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Vulnerable domestic abuse victims will be helped by the scrapping of fees for domestic violence injunctions, Courts Minister Shailesh Vara has announced.
The £75 fee for domestic violence injunctions will cease from 22 April, as part of an overhaul of the fees charged in civil and family courts in England and Wales.
The changes will also mean hardworking taxpayers will no longer have to cover so much of the bill for operating the courts. At present around £100m of running costs have to be found from general taxes each year.
Under the plans confirmed today, the fees for civil courts (not criminal courts) will be adjusted to address the shortfall.
The changes include:
- Scrapping the £75 application fee for domestic violence injunctions which will help thousands of women seeking non-molestation and occupation orders. More than 20,000 applications were made in 2012.
- Increasing the fees for cases involving claims for money (for example when someone makes a claim for compensation) on a sliding scale, with a maximum fee of £1, 920 .
- Introducing a standard fee of £280 for civil cases which are not about claims for money (applying for someone to be declared insolvent or to repossess property for example) - instead of the current mixture of fees.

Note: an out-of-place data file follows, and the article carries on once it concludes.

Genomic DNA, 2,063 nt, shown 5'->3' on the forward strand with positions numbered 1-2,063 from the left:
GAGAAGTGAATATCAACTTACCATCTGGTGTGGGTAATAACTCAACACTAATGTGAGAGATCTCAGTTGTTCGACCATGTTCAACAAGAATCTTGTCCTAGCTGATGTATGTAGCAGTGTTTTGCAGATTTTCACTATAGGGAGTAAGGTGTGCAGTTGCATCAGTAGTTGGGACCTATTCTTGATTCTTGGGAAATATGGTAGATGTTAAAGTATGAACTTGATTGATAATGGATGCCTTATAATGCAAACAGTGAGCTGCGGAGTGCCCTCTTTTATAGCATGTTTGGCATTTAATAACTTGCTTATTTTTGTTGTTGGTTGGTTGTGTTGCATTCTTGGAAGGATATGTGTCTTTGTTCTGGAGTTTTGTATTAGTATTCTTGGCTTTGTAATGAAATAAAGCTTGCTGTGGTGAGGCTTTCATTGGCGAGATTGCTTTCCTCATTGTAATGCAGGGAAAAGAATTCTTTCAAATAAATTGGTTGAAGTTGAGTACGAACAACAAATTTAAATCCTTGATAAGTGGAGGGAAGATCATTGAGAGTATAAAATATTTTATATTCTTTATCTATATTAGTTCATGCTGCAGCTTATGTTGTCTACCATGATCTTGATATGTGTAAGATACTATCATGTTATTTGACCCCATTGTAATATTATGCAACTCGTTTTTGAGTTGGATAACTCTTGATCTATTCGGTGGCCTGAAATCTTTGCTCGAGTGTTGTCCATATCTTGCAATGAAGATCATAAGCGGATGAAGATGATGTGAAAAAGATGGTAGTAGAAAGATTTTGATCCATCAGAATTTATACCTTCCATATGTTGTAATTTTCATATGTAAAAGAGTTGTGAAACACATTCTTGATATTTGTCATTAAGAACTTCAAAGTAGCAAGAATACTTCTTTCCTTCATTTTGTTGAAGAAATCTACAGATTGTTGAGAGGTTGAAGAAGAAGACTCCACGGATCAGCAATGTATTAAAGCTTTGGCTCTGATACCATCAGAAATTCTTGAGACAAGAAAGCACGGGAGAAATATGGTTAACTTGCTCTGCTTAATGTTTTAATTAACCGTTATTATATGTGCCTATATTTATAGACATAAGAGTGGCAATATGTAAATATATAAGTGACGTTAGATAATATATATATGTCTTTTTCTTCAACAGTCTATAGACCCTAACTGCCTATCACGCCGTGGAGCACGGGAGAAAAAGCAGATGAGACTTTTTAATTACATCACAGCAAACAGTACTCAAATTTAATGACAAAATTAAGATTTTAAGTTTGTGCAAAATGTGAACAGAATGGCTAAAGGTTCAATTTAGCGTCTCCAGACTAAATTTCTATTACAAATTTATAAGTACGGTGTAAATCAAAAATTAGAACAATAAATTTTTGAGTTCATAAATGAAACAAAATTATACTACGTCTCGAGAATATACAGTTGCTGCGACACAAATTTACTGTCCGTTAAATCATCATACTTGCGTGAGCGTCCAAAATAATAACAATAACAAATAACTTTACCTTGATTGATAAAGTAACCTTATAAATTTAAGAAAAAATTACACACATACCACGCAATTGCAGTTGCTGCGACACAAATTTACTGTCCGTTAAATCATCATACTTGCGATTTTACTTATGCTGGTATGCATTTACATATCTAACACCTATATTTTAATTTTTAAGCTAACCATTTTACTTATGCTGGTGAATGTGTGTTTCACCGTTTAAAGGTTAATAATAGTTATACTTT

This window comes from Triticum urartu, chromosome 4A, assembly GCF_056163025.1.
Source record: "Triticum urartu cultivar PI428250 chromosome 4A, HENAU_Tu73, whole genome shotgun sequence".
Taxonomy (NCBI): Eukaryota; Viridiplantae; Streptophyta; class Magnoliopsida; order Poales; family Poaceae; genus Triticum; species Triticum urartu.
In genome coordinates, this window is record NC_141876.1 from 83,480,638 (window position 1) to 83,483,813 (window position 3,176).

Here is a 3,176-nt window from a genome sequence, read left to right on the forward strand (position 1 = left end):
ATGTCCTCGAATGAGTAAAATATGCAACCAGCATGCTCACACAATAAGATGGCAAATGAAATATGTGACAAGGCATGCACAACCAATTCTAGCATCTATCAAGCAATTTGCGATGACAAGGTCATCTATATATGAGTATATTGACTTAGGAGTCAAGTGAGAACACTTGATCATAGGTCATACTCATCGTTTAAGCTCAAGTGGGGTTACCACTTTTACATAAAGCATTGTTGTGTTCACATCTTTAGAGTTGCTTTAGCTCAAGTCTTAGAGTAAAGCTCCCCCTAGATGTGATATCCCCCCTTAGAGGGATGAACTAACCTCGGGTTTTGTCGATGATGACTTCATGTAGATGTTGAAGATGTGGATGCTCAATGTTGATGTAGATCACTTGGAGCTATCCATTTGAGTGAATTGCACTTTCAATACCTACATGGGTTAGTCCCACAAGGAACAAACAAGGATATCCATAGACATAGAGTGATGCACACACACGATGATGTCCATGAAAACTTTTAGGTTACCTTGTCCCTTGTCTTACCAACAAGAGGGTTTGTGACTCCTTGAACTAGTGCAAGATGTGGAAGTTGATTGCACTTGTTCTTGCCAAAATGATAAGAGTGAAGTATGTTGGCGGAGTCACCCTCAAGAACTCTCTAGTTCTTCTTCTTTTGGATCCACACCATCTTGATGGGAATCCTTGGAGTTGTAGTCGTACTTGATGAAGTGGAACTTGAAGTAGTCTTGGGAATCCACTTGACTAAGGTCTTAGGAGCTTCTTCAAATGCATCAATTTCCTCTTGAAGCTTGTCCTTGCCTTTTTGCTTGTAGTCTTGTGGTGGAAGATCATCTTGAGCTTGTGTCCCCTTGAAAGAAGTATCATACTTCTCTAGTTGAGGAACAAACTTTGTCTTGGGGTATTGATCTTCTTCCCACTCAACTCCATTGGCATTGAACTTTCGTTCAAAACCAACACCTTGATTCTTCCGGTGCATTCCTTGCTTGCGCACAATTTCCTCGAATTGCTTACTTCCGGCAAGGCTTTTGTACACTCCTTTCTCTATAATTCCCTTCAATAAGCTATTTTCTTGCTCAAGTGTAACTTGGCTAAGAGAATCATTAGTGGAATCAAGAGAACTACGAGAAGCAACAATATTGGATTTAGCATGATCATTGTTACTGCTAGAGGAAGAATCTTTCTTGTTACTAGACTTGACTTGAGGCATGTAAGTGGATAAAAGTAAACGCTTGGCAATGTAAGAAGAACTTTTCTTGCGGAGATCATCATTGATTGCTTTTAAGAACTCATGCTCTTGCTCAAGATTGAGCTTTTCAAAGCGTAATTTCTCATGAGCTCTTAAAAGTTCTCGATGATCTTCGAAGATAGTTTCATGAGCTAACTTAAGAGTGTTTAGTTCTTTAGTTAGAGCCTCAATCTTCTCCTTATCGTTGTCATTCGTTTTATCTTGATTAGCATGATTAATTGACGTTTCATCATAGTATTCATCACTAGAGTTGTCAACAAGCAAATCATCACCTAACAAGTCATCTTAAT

Fees will stay the same for cases involving sensitive family issues including child contact, divorce financial disputes and adoption applications – and there will be a reduction in the fee for local authorities to apply to take a child into care.
Courts Minister Shailesh Vara said:
We have one of the best legal systems in the world and we are making sure our courts are properly resourced so that they can continue to build on their excellent reputation. These fee changes will make sure hardworking taxpayers are not having to subsidise those using our civil courts.
I want to emphasise that we will protect vulnerable groups by keeping fees the same for sensitive family issues including adoption applications and child contact. Moreover, we are scrapping the fee for domestic violence injunctions to make sure there are no unnecessary barriers between people and the help they need.
And people who cannot afford court fees do not have to pay – they can apply for waivers using the means-tested remissions system.
The changes follow a consultation which also included a section on further proposals to set fees for some civil and commercial cases as a percentage of the amount under dispute.
The Government is still considering the responses to that part of the consultation and will set out next steps in due course.
Notes to Editors:
Details of all of the current and proposed fees are included in the consultation document and response Court Fees: Proposals For Reform
The overall running costs for civil courts in England and Wales was £610m in 2012/13.
The fees will remain unchanged for adoption applications (£170), child contact applications (£215) and divorce financial arrangements (£255). They will be reduced for applications to take children into care from £5,475 (application and hearing fees) to £2,055
Details of the fee remissions system
For more information contact the Ministry of Justice press office on 0203 334 3536. Follow us @MoJPress